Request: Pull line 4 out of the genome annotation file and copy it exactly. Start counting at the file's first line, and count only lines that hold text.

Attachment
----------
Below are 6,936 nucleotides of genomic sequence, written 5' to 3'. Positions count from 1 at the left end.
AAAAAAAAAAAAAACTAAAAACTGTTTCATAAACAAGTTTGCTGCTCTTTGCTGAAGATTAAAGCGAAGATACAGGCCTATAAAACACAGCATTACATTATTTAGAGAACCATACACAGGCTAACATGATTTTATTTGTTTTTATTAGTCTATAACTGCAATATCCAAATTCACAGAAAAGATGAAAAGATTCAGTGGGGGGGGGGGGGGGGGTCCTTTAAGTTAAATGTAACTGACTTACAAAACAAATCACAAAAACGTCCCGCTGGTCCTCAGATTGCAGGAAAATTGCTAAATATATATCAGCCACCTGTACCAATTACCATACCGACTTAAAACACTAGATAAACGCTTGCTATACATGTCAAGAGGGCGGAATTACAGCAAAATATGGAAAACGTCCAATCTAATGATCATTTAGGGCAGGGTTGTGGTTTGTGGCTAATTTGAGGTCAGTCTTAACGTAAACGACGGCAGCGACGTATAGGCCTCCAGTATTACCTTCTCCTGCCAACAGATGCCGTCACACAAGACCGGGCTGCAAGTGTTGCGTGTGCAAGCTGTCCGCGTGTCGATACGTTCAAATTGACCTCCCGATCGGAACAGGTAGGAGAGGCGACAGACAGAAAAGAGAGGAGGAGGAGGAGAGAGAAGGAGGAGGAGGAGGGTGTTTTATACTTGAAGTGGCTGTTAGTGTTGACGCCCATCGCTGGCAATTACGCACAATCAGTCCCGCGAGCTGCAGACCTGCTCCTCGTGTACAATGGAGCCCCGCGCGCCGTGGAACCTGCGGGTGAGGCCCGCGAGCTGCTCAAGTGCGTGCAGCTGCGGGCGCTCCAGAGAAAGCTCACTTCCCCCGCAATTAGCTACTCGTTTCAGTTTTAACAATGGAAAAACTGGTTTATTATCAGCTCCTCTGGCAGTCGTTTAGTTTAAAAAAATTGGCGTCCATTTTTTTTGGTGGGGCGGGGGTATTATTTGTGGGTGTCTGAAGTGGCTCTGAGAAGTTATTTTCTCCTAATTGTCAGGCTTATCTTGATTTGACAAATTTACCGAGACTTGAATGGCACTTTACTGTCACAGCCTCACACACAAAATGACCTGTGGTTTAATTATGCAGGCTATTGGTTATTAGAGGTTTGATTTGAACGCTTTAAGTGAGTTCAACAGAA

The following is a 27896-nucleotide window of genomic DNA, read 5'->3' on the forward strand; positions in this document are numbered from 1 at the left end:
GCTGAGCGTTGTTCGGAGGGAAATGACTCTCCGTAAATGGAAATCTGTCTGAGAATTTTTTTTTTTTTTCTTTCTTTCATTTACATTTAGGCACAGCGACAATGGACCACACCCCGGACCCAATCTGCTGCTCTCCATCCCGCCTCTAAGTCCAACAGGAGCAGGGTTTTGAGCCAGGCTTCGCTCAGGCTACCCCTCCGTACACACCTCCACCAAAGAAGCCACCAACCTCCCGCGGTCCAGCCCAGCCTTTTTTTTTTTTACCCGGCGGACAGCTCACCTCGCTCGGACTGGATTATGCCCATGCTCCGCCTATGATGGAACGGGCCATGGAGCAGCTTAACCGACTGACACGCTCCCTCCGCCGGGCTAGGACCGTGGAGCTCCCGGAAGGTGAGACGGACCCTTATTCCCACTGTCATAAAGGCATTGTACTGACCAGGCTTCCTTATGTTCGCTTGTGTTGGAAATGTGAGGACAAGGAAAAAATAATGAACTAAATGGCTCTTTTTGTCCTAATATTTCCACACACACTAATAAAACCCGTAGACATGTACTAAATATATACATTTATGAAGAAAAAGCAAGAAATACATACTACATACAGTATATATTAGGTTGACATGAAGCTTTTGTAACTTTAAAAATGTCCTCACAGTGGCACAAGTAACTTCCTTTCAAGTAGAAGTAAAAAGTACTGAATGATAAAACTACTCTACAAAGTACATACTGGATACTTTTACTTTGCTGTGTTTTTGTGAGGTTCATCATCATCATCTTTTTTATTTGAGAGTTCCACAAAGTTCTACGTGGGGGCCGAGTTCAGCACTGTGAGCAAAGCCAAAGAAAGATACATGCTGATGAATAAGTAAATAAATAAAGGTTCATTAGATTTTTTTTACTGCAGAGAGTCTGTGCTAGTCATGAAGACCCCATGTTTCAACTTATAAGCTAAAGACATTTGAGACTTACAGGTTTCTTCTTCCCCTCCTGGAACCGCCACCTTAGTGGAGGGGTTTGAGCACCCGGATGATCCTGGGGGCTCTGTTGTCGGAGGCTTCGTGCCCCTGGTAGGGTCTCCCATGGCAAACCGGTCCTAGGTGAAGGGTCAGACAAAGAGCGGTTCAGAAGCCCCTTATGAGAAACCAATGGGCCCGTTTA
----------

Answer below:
GCTGAGCGTTGTTCGGAGGGAAATGACTCTCCGTAAATGGAAATCTGTCTGAGAATTTTTTTTTTTTTTCTTTCTTTCATTTACATTTAGGCACAGCGACAATGGACCACACCCCGGACCCAATCTGCTGCTCTCCATCCCGCCTCTAAGTCCAACAGGAGCAGGGTTTTGAGCCAGGCTTCGCTCAGGCTACCCCTCCGTACACACCTCCACCAAAGAAGCCACCAACCTCCCGCGGTCCAGCCCAGCCTTTTTTTTTTTTACCCGGCGGACAGCTCACCTCGCTCGGACTGGATTATGCCCATGCTCCGCCTATGATGGAACGGGCCATGGAGCAGCTTAACCGACTGACACGCTCCCTCCGCCGGGCTAGGACCGTGGAGCTCCCGGAAGGTGAGACGGACCCTTATTCCCACTGTCATAAAGGCATTGTACTGACCAGGCTTCCTTATGTTCGCTTGTGTTGGAAATGTGAGGACAAGGAAAAAATAATGAACTAAATGGCTCTTTTTGTCCTAATATTTCCACACACACTAATAAAACCCGTAGACATGTACTAAATATATACATTTATGAAGAAAAAGCAAGAAATACATACTACATACAGTATATATTAGGTTGACATGAAGCTTTTGTAACTTTAAAAATGTCCTCACAGTGGCACAAGTAACTTCCTTTCAAGTAGAAGTAAAAAGTACTGAATGATAAAACTACTCTACAAAGTACATACTGGATACTTTTACTTTGCTGTGTTTTTGTGAGGTTCATCATCATCATCTTTTTTATTTGAGAGTTCCACAAAGTTCTACGTGGGGGCCGAGTTCAGCACTGTGAGCAAAGCCAAAGAAAGATACATGCTGATGAATAAGTAAATAAATAAAGGTTCATTAGATTTTTTTTACTGCAGAGAGTCTGTGCTAGTCATGAAGACCCCATGTTTCAACTTATAAGCTAAAGACATTTGAGACTTACAGGTTTCTTCTTCCCCTCCTGGAACCGCCACCTTAGTGGAGGGGTTTGAGCACCCGGATGATCCTGGGGGCTCTGTTGTCGGAGGCTTCGTGCCCCTGGTAGGGTCTCCCATGGCAAACCGGTCCTAGGTGAAGGGTCAGACAAAGAGCGGTTCAGAAGCCCCTTATGAGAAACCAATGGGCCCGTTTA